Head Coach Michael Center
Full name: Michael Center
Set to begin his ninth season at the helm of the Texas menís tennis program, Michael Center has maintained the Longhornsí standing among the elite collegiate tennis teams in the nation. Center, the 2007 U.S. Professional Tennis Association (USPTA) National College Coach of the Year, has instilled in his players a strong work ethic and competitive spirit that have resulted in both team success and individual accolades.†
Texas has posted a combined record of 159-58 (.733) overall and 40-15 (.727) in Big 12 Conference play and has made NCAA Championships appearances in each of Centerís eight seasons.† UT made its first NCAA finals appearance in 2008, advanced to the NCAA semifinals in 2006 and reached the round of 16 on four occasions (2002, Ď03, í06, Ď07) while achieving its highest final national ranking (No. 3) in 2006. Additionally, Center has coached nine All-Americans in Callum Beale, Jean Simon, Jose Zarhi, Rodrigo Echagaray, Travis Helgeson, Miguel Reyes Varela, Dimitar Kutrovsky, Ed Corrie and Kellen Damico.
In 2008, Texas capped Centerís finest season with an appearance in the NCAA Championship match, where it fell to Georgia by a 4-2 count to finish as the NCAA runner-up with a 25-6 overall record and mark UTís highest finish at the NCAA Championships.† The seventh-seeded Longhorns advanced to the round of 16 in Tulsa, Okla., with first- and second-round wins over Texas A&M-Corpus Christi and Rice, respectively, in Austin.†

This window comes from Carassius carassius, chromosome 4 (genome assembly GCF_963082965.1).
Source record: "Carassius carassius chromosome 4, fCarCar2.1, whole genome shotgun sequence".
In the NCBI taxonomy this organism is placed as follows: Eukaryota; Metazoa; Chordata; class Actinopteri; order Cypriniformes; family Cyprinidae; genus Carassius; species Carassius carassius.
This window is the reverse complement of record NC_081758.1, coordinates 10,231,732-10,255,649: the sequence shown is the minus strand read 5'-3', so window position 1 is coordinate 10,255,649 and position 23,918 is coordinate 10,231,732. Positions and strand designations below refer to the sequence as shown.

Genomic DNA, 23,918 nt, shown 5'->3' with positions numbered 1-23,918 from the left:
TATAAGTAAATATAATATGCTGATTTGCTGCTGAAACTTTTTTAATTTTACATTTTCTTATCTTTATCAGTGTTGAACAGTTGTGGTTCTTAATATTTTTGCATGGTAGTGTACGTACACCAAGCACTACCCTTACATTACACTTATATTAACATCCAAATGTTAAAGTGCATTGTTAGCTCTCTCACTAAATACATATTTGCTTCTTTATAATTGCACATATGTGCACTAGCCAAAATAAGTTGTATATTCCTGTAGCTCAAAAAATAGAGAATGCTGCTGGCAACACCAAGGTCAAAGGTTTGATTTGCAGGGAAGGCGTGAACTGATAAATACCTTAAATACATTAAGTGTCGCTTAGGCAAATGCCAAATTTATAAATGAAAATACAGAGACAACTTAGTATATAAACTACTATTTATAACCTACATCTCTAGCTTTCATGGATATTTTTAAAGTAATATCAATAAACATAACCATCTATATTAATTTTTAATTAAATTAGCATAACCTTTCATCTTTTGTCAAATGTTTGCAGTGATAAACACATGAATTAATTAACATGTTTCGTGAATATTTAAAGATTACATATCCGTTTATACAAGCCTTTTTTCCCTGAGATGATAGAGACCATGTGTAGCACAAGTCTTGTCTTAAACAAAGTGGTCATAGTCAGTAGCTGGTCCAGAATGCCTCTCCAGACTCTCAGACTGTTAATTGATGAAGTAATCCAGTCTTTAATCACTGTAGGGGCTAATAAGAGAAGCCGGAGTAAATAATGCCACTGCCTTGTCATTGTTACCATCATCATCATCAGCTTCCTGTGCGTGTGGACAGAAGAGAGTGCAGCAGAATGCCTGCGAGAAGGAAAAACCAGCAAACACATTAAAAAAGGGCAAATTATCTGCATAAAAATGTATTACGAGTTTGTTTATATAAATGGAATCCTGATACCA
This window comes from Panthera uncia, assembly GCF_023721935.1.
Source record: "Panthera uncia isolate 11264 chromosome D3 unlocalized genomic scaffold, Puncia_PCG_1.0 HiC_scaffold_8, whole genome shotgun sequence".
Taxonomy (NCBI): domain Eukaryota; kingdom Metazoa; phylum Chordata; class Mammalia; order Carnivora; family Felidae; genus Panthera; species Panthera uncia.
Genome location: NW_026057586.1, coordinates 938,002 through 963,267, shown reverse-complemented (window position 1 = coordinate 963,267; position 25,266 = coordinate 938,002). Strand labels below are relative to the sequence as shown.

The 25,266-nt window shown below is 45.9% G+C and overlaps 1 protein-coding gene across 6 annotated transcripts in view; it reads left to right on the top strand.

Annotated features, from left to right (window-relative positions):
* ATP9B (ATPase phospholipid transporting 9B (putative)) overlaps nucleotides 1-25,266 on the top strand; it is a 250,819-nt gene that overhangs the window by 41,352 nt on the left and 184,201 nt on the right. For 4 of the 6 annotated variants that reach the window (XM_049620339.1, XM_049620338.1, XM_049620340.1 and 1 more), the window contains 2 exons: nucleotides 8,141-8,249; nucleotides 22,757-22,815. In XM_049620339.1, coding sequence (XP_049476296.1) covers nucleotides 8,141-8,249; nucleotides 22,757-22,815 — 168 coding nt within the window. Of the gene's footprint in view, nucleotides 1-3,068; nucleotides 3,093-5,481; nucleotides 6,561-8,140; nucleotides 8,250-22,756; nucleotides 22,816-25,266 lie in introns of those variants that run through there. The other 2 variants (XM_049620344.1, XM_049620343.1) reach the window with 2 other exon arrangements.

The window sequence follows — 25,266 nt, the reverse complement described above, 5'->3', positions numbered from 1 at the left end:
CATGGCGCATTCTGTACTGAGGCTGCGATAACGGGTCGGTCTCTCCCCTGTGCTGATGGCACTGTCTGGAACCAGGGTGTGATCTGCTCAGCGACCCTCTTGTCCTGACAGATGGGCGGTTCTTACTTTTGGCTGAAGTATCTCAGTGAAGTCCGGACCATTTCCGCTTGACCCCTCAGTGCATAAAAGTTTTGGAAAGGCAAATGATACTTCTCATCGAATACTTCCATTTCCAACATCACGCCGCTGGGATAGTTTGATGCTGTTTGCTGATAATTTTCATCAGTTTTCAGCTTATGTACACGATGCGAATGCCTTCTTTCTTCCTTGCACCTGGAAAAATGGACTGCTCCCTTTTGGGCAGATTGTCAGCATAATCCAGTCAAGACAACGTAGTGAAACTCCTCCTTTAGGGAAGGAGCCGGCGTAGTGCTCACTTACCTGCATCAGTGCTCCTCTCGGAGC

Texas opened play in Tulsa with a decisive 4-0 win over 10th-seeded Florida before meeting second-seeded Ohio State in the quarterfinals.† The Longhorns ended the Buckeyesí 24-match winning streak, defeating OSU by a 4-2 count to reach the NCAA semifinals for the second time in three seasons.†
Texas met third-seeded UCLA in the NCAA semifinals and scored its first win over the Bruins in nine tries, winning by a 4-2 count to secure the programís first NCAA finals appearance.† Texas fell to Georgia in the NCAA title match, 4-2, but the Longhorns truly made their mark at the 2008 NCAA Championships, as UT secured all three doubles spots on the NCAA All-Tournament Team, as well as the sixth spot on the All-Tournament singles team secured by junior Miguel Reyes Varela.
The 2008 Longhorns featured three first-time All-Americans in the aforementioned Kutrovsky, Corrie and Damico.† Kutrovsky, who clinched UTís NCAA quarterfinal win over Ohio State and its NCAA semifinal win over UCLA, earned singles All-America status by way of his ď9-16Ē seed in the NCAA Singles Championships and his No. 12 final singles ranking.† Corrie and Damico earned doubles All-America status by finishing at No. 8 in the ITA doubles rankings after posting a 17-7 overall record.†
Kutrovsky, Corrie and Damico played in the 64-player singles draw at the NCAA Championships, and Corrie and Damico played in the 32-team doubles draw.† All three were joined on the All-Big 12 singles team by senior Luis Diaz Barriga, who finished conference play with a perfect 6-0 mark and ended the season with a 31-6 overall singles record.†† UT also shared the Big 12 Conference regular-season title in 2008 Ė its second in three seasons - and earned a trip to the ITA National Team Indoor Championships in Seattle, where the Horns reached the quarterfinals.††† ††